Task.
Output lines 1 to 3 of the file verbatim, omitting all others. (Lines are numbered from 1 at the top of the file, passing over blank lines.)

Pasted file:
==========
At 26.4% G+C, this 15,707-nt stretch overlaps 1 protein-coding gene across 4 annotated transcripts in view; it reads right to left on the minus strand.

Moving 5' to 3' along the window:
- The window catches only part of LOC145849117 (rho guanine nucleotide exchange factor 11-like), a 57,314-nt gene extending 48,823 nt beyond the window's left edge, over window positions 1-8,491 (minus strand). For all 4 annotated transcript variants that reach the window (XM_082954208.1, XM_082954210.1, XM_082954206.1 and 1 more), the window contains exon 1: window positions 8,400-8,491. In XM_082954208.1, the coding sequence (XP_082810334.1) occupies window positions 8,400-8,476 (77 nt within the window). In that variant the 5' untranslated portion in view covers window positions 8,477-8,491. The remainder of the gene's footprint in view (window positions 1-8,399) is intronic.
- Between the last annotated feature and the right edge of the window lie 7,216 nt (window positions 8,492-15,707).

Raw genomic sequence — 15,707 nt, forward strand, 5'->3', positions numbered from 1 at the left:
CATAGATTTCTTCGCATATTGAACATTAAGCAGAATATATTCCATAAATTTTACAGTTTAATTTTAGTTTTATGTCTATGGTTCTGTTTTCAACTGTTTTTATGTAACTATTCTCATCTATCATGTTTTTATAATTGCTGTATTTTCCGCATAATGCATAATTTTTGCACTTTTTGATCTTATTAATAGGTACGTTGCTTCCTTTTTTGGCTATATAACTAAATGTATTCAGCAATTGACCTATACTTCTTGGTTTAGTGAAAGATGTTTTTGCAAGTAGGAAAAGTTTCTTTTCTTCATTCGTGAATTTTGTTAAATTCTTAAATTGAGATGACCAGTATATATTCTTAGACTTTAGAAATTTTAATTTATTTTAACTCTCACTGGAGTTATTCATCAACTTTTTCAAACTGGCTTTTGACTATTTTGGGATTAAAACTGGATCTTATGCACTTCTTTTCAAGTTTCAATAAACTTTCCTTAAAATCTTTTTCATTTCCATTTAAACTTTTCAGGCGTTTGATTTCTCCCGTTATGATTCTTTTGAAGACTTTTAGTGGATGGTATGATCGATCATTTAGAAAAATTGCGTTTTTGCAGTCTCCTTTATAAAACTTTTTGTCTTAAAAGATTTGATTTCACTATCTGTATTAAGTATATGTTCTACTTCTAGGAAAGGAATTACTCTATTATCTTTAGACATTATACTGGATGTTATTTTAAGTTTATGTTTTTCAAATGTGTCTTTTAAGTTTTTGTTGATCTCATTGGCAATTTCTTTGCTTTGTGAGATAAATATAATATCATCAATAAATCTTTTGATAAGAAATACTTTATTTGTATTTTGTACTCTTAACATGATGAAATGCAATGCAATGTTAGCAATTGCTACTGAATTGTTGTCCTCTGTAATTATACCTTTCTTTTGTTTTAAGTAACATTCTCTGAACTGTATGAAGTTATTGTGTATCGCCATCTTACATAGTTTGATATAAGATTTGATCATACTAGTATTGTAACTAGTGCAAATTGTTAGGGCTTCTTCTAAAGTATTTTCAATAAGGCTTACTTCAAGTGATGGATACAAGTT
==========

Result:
At 26.4% G+C, this 15,707-nt stretch overlaps 1 protein-coding gene across 4 annotated transcripts in view; it reads right to left on the minus strand.

Moving 5' to 3' along the window:
- The window catches only part of LOC145849117 (rho guanine nucleotide exchange factor 11-like), a 57,314-nt gene extending 48,823 nt beyond the window's left edge, over window positions 1-8,491 (minus strand). For all 4 annotated transcript variants that reach the window (XM_082954208.1, XM_082954210.1, XM_082954206.1 and 1 more), the window contains exon 1: window positions 8,400-8,491. In XM_082954208.1, the coding sequence (XP_082810334.1) occupies window positions 8,400-8,476 (77 nt within the window). In that variant the 5' untranslated portion in view covers window positions 8,477-8,491. The remainder of the gene's footprint in view (window positions 1-8,399) is intronic.